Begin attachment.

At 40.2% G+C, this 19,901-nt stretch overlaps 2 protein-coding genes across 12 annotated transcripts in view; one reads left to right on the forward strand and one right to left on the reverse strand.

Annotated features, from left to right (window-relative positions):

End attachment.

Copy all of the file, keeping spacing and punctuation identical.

At 40.2% G+C, this 19,901-nt stretch overlaps 2 protein-coding genes across 12 annotated transcripts in view; one reads left to right on the forward strand and one right to left on the reverse strand.

Annotated features, from left to right (window-relative positions):